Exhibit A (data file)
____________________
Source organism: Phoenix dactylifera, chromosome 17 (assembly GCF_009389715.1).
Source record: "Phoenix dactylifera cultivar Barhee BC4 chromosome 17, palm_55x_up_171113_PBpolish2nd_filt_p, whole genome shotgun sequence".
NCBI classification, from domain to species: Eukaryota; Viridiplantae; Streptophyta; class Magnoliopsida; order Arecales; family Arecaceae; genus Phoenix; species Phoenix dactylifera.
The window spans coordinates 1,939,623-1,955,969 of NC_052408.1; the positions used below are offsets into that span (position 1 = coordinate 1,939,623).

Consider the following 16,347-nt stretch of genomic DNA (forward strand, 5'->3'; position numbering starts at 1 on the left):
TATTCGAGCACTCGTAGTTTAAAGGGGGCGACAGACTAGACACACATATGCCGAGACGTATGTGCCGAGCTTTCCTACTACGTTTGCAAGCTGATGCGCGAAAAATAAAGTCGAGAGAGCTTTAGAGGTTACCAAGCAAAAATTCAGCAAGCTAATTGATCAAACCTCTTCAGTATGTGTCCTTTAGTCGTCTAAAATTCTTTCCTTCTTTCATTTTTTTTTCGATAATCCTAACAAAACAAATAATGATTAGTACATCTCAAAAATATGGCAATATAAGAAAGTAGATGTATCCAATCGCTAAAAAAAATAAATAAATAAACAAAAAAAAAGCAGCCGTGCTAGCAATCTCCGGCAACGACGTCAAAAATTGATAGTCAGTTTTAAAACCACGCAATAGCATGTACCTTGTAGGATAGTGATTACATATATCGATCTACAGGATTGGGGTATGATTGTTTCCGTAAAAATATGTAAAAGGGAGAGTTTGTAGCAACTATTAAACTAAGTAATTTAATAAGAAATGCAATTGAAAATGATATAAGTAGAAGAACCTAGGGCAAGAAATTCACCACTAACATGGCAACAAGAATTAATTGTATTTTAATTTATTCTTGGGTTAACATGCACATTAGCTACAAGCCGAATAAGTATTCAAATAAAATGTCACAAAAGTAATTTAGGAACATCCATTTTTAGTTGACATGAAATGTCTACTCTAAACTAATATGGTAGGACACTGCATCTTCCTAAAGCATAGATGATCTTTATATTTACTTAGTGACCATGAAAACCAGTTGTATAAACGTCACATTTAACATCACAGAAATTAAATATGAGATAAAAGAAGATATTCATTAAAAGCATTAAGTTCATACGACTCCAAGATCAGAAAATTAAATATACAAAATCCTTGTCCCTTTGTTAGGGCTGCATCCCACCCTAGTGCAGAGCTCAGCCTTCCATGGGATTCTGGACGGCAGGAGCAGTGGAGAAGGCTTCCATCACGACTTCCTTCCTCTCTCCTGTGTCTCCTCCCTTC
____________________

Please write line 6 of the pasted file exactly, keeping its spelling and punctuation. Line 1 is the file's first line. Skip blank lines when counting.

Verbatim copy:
TATTCGAGCACTCGTAGTTTAAAGGGGGCGACAGACTAGACACACATATGCCGAGACGTATGTGCCGAGCTTTCCTACTACGTTTGCAAGCTGATGCGCGAAAAATAAAGTCGAGAGAGCTTTAGAGGTTACCAAGCAAAAATTCAGCAAGCTAATTGATCAAACCTCTTCAGTATGTGTCCTTTAGTCGTCTAAAATTCTTTCCTTCTTTCATTTTTTTTTCGATAATCCTAACAAAACAAATAATGATTAGTACATCTCAAAAATATGGCAATATAAGAAAGTAGATGTATCCAATCGCTAAAAAAAATAAATAAATAAACAAAAAAAAAGCAGCCGTGCTAGCAATCTCCGGCAACGACGTCAAAAATTGATAGTCAGTTTTAAAACCACGCAATAGCATGTACCTTGTAGGATAGTGATTACATATATCGATCTACAGGATTGGGGTATGATTGTTTCCGTAAAAATATGTAAAAGGGAGAGTTTGTAGCAACTATTAAACTAAGTAATTTAATAAGAAATGCAATTGAAAATGATATAAGTAGAAGAACCTAGGGCAAGAAATTCACCACTAACATGGCAACAAGAATTAATTGTATTTTAATTTATTCTTGGGTTAACATGCACATTAGCTACAAGCCGAATAAGTATTCAAATAAAATGTCACAAAAGTAATTTAGGAACATCCATTTTTAGTTGACATGAAATGTCTACTCTAAACTAATATGGTAGGACACTGCATCTTCCTAAAGCATAGATGATCTTTATATTTACTTAGTGACCATGAAAACCAGTTGTATAAACGTCACATTTAACATCACAGAAATTAAATATGAGATAAAAGAAGATATTCATTAAAAGCATTAAGTTCATACGACTCCAAGATCAGAAAATTAAATATACAAAATCCTTGTCCCTTTGTTAGGGCTGCATCCCACCCTAGTGCAGAGCTCAGCCTTCCATGGGATTCTGGACGGCAGGAGCAGTGGAGAAGGCTTCCATCACGACTTCCTTCCTCTCTCCTGTGTCTCCTCCCTTC